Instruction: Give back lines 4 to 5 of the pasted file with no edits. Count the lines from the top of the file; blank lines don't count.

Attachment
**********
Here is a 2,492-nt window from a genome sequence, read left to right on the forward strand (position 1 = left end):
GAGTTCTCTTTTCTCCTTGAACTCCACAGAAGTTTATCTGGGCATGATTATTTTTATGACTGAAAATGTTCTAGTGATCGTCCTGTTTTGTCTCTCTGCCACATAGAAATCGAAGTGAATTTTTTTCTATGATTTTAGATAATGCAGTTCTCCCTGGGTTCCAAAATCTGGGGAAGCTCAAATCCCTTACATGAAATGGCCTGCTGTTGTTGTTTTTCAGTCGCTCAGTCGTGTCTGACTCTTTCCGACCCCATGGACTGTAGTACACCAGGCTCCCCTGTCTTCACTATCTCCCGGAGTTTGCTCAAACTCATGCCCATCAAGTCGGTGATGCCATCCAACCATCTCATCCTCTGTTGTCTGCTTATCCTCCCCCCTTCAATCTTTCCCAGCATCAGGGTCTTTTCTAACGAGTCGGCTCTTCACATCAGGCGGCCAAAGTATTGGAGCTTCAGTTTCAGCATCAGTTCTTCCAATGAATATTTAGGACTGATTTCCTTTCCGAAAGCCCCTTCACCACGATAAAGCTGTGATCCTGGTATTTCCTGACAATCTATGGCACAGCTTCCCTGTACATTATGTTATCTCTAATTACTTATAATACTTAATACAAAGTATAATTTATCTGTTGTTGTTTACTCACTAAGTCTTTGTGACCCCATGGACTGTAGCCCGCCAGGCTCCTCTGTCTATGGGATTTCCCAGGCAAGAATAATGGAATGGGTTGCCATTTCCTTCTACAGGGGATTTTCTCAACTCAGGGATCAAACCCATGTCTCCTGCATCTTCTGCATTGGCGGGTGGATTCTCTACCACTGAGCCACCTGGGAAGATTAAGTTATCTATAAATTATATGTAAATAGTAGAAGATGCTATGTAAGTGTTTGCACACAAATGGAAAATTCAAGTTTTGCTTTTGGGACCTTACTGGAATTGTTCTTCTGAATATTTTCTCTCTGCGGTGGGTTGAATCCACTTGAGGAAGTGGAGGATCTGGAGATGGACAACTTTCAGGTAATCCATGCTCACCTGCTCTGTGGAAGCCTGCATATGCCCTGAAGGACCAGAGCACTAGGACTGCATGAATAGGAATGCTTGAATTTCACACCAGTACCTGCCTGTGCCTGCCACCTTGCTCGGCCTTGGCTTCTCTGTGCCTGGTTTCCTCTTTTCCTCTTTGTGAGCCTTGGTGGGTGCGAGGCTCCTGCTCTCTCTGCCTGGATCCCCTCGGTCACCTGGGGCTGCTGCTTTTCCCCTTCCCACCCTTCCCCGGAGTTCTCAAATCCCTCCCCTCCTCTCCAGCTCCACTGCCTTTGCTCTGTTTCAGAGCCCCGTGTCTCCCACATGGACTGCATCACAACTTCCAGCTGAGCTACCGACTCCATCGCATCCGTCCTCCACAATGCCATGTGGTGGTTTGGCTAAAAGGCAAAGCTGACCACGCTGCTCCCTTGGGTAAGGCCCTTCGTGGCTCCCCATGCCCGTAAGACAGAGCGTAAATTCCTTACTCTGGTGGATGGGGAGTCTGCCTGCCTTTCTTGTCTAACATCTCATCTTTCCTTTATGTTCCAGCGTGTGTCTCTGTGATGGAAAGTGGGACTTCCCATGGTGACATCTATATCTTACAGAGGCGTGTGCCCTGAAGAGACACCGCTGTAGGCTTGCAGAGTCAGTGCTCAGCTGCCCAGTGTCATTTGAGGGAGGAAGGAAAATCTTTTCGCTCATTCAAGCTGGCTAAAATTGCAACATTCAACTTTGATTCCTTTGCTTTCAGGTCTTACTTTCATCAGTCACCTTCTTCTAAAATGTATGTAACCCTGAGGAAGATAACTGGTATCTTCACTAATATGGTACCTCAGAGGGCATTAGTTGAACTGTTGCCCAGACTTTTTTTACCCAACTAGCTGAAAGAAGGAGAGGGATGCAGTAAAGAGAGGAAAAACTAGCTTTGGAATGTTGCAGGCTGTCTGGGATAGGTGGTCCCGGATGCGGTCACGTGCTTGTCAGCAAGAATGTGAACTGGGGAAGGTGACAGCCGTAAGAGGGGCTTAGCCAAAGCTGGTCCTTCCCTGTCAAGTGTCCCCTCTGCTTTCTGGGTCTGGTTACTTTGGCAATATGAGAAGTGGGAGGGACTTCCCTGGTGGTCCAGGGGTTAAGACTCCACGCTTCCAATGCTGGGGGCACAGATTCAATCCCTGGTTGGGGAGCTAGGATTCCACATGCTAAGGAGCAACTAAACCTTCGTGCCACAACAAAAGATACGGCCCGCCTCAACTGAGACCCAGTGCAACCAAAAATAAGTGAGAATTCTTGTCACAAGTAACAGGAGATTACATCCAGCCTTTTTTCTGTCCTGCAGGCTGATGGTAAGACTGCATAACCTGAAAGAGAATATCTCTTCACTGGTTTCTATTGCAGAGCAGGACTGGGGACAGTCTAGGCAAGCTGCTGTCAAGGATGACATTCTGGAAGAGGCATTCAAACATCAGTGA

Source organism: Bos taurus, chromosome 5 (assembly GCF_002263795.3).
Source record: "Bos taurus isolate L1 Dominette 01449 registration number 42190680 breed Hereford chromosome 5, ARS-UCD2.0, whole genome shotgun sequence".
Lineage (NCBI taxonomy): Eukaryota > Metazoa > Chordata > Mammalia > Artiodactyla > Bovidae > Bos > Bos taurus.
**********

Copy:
Source record: "Bos taurus isolate L1 Dominette 01449 registration number 42190680 breed Hereford chromosome 5, ARS-UCD2.0, whole genome shotgun sequence".
Lineage (NCBI taxonomy): Eukaryota > Metazoa > Chordata > Mammalia > Artiodactyla > Bovidae > Bos > Bos taurus.